Want to get angry? Brace yourself:
Legislation to cut welfare benefits of parents with children performing poorly in school has cleared committees of both the House and Senate after being revised to give the parents several ways to avoid the reductions. […]
The bill is sponsored by Sen. Stacey Campfield, R-Knoxville, and Rep. Vance Dennis, R-Savannah. It calls for a 30 percent reduction in Temporary Assistance for Needy Families benefits to parents whose children are not making satisfactory progress in school.
Yes, you read that correctly. Tennessee is attempting to tie welfare benefits to student performance. If this measure does not immediately make you sick to your stomach, let’s take a look at why this idea is deeply flawed:
- Let’s begin with the basics – poor grades don’t magically mean you have lower nutritional needs, nor does it mean you are somehow less deserving of having basic nutritional needs met.
- Worried about student performance? Taking away the support a family needs to provide for basic nutrition will HURT THAT PERFORMANCE. See: here, here, here, here, here, here, here, here, here, here, and the other thousands of pages of literature that is readily available on the subject.
- It is estimated that roughly 15% of students suffer from a learning disability. The proposed law exempts those students from the program, which is all fine and well, except only a fraction of students with learning disabilities are actually diagnosed and provided with individual education plans tailored to their disability. This means the law could easily penalize a student and their family for something they weren’t even aware of, and that’s not even close to fair. If anything, it would likely create an emotional toll that would exacerbate the problems. Speaking of which…
- Can we have a moment to think about the impact on the kids? The whole bill is designed to “promote parental involvement”, but in the meantime, if there’s a kid who’s struggling in school, and their family, in turn, is struggling to put food on the table, the sheer weight of guilt is going to be counterproductive in terms of performance, not to mention the emotional health of the child.
But even in a world where these impacts weren’t on the board, the proposed law ignores the realities playing out behind the struggling students. For some of the students on welfare, their parents are already involved in their kid’s life. They’re going to parent-teacher conferences. They’re scraping together the cash for tutoring. They’re making it work. They aren’t the ones we have to worry about, though. They’re already doing what’s asked by the bill. The remainder of the parent population in question, however, probably won’t be impacted in the way that the bill’s authors hope.
Let’s think about some of the types of parents that will be affected here:
- Working Parents – If a family is on welfare, they’re struggling to get by; that’s why they need the assistance to begin with, right? So if they’re working multiple jobs just to make ends meet, the structure of their daily routine may leave little room for the types of time-intensive solutions required with this bill. These parents are doing the best they can. Making it harder to care for their kids isn’t going to change that.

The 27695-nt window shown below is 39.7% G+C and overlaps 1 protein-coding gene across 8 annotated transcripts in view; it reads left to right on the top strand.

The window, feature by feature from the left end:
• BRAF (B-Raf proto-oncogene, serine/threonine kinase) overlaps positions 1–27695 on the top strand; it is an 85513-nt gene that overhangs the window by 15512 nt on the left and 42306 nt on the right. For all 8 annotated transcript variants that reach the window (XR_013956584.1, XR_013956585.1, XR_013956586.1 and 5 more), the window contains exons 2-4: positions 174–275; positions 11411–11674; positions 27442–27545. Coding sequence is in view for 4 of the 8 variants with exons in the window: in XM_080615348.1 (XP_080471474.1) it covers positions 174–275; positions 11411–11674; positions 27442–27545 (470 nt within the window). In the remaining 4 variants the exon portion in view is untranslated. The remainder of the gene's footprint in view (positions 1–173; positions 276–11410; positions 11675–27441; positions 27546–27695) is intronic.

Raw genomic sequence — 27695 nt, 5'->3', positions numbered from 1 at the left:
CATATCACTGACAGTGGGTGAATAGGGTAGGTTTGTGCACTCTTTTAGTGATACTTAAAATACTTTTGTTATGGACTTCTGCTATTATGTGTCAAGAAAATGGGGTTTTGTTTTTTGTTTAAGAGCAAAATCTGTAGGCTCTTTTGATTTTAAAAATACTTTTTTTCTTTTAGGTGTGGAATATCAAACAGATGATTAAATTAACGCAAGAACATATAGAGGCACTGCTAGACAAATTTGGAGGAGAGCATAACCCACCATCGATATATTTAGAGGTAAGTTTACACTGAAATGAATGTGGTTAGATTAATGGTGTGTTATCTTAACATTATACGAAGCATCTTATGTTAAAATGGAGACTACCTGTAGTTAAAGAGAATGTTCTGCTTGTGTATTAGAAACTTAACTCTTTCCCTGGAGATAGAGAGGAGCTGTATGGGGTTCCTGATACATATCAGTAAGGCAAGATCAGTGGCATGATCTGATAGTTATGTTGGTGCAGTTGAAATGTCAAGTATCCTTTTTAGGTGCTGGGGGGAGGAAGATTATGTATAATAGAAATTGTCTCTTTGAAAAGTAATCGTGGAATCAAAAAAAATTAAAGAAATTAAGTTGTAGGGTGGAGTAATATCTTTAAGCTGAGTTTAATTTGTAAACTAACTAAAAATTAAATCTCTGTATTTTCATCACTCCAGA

- Multi-Child Homes – Let’s say there is a full-time caretaker in the home. If the only child they’re caring for is the child that’s struggling, the remedial efforts proposed may be entirely feasible. But what if that caretaker is looking after three, four, five or more children? How do “parenting classes” figure into their schedule at all? And how does limiting funds required for caring for said gaggle of children improve their ability to care for any of them?
- “IDGAF” Parents – Let’s be real. Sometimes these kids are coming from pretty crappy homes. Forcing their parents to go to a parent-teacher conference probably isn’t going to change their parenting style or priorities, but it may cause them to lash out at their kids in a way that might not leave a bruise, but will definitely cause some emotional scarring. There’s an even higher possibility in this category that the parents decide to live with the cut in welfare benefits, but if you think they’re going to take on that pain themselves, you’re underestimating their poor life prioritization. If anything, for this group, the bill’s penalties are increasing the risk to the children tenfold.
In essence, the “solutions” intended to spur parental involvement are unlikely to do so. If they do spur engagement, it will likely be superficial, due to circumstance or attitude. It might be more effective to measure parental engagement on a case by case basis, but not only would that lead to wildly varied applications of the law, it also wouldn’t address the problems the bill has in terms of student impact.
Look, I get wanting to improve circumstances for students, and wanting to see more involved parents. But tying welfare benefits to student performance? It’s a lose-lose proposition. You really want to make a difference in these kids’ lives? Set up compulsory after-school tutoring programs for struggling students, provided for by the school, with safe transportation options available when it’s done. Require extracurricular activity participation by ALL students. Regularly evaluate students for learning disabilities so fewer fly under the radar.
Or how about more basic solutions? Let’s make sure that kids have the textbooks they need to study. Let’s invest in available technology to enhance the learning experience. Let’s train teachers to identify bullying and stop it so that our kids are learning in a safe environment. Let’s stop teaching to a damn test, because the ability to fill in bubbles isn’t worth anything if you can’t think for yourself.
I don’t know about you, but to me, those all sound like much better ideas than making a kid miss a meal because they’re struggling in class.